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Dealing with diarrhea in dogs is no fun. Some dogs are more prone to getting diarrhea than others, as a sensitive stomach could be triggered by their regular diet or scraps of human food.

Diarrhea in dogs could also be a sign of an underlying condition, infection or in extreme cases, cancer. While diarrhea is most likely nothing to be too concerned about, it’s worth checking for a few accompanying side effects before writing off a trip to the veterinarian—especially since most pet insurance will likely cover a routine exam.

Is Your Dog Covered?

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What Is Diarrhea in Dogs?

Just like humans, dogs sometimes get diarrhea, too. Maybe it happened after you switched your dog’s food, or it stole some table scraps while you weren’t looking. The good news is, it’s a routine illness that can be easily remedied by your veterinarian.

Dr. Don LeHoullier, DVM and owner of Countryside Veterinary Clinic in Jefferson, Oregon, sheds light about what to know about diarrhea in dogs.

“Diarrhea is unformed, loose or watery stool that usually occurs more frequently and/or in larger amounts than normal,” LeHoullier says. “Monitoring the stool is the best way to determine if your dog has diarrhea.”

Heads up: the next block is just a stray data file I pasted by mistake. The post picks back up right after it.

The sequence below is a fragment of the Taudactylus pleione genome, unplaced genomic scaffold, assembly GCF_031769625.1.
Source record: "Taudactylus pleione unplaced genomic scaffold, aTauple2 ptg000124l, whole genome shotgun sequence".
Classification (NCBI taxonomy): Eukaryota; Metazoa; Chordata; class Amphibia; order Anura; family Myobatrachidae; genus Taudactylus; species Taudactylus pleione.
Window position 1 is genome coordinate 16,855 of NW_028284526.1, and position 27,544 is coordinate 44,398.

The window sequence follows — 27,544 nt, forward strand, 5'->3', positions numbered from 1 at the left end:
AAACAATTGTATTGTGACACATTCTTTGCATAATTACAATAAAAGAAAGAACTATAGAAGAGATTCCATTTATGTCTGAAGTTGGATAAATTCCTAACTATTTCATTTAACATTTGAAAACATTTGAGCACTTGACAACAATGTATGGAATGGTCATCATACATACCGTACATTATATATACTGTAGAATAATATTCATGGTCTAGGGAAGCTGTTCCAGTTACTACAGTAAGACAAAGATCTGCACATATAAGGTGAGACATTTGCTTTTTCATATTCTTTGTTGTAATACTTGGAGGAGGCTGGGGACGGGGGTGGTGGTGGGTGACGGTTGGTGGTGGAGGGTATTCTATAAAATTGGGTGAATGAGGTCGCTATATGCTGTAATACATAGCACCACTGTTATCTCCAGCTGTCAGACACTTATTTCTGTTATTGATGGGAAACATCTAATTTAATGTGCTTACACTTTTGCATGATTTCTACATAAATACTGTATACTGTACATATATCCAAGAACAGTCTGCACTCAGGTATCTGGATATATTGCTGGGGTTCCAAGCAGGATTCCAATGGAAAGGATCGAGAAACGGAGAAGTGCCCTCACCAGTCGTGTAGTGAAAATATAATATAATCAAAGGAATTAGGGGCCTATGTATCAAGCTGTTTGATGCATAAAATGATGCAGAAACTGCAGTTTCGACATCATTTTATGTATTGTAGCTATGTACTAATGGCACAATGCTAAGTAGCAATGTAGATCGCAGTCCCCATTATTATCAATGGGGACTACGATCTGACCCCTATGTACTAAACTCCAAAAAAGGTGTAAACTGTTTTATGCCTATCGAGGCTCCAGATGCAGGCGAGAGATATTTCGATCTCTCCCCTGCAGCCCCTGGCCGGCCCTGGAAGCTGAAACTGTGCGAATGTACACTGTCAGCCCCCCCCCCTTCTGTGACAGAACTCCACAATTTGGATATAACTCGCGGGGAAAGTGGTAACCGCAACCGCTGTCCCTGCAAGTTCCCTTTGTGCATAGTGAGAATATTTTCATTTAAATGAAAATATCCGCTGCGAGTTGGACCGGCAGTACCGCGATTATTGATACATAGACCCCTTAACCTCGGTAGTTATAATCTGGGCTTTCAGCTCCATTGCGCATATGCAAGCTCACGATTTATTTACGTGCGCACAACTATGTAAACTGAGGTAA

Many pet insurance policies will cover diarrhea and other illnesses in dogs, depending on the type of coverage you have.

What Is the Life Expectancy of Dogs With Diarrhea?

Doggy diarrhea isn’t necessarily a sign that your dog is at the end of its life.

“Most diarrhea in and of itself will not affect a dog’s life expectancy, though there are possible underlying conditions causing the diarrhea that can negatively impact life expectancy,” LeHoullier says.

Research shows that diarrhea is one of the most common reasons why pet owners seek veterinary care. Although acute diarrhea often goes away on its own, it could be a sign of infectious diseases, dietary indiscretion, endocrine diseases or stress.

The American Kennel Club (AKC) also warns that diarrhea could be a sign of eating garbage, too much dog food or ingesting spoiled food. Other possible causes include a sudden change in your dog’s diet, food intolerance or allergies, parasites, bacterial or viral infections, and illness like cancer.

Symptoms and Behaviors of Dogs With Diarrhea

Nobody wants to go through their dog’s poop, but if you are worried about its bowel movements, being informed of the state of its stool is necessary.